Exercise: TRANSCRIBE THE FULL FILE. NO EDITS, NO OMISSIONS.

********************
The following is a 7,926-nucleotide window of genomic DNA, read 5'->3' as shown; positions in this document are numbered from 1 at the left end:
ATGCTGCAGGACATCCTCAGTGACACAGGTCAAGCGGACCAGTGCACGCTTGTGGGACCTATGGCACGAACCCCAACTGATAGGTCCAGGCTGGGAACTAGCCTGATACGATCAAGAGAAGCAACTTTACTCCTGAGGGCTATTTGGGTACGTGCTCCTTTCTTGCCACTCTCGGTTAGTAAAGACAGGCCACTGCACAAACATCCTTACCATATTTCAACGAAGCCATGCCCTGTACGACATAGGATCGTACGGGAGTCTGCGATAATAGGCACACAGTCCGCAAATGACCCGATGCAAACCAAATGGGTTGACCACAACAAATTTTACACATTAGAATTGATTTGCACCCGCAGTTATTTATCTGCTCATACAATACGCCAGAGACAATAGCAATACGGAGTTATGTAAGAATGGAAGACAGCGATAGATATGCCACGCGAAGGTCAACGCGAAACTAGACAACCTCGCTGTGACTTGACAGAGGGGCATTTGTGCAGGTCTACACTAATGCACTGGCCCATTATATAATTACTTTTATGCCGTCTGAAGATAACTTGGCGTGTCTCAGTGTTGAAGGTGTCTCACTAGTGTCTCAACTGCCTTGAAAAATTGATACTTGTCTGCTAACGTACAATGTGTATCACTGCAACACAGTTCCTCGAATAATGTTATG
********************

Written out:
The following is a 7,926-nucleotide window of genomic DNA, read 5'->3' as shown; positions in this document are numbered from 1 at the left end:
ATGCTGCAGGACATCCTCAGTGACACAGGTCAAGCGGACCAGTGCACGCTTGTGGGACCTATGGCACGAACCCCAACTGATAGGTCCAGGCTGGGAACTAGCCTGATACGATCAAGAGAAGCAACTTTACTCCTGAGGGCTATTTGGGTACGTGCTCCTTTCTTGCCACTCTCGGTTAGTAAAGACAGGCCACTGCACAAACATCCTTACCATATTTCAACGAAGCCATGCCCTGTACGACATAGGATCGTACGGGAGTCTGCGATAATAGGCACACAGTCCGCAAATGACCCGATGCAAACCAAATGGGTTGACCACAACAAATTTTACACATTAGAATTGATTTGCACCCGCAGTTATTTATCTGCTCATACAATACGCCAGAGACAATAGCAATACGGAGTTATGTAAGAATGGAAGACAGCGATAGATATGCCACGCGAAGGTCAACGCGAAACTAGACAACCTCGCTGTGACTTGACAGAGGGGCATTTGTGCAGGTCTACACTAATGCACTGGCCCATTATATAATTACTTTTATGCCGTCTGAAGATAACTTGGCGTGTCTCAGTGTTGAAGGTGTCTCACTAGTGTCTCAACTGCCTTGAAAAATTGATACTTGTCTGCTAACGTACAATGTGTATCACTGCAACACAGTTCCTCGAATAATGTTATG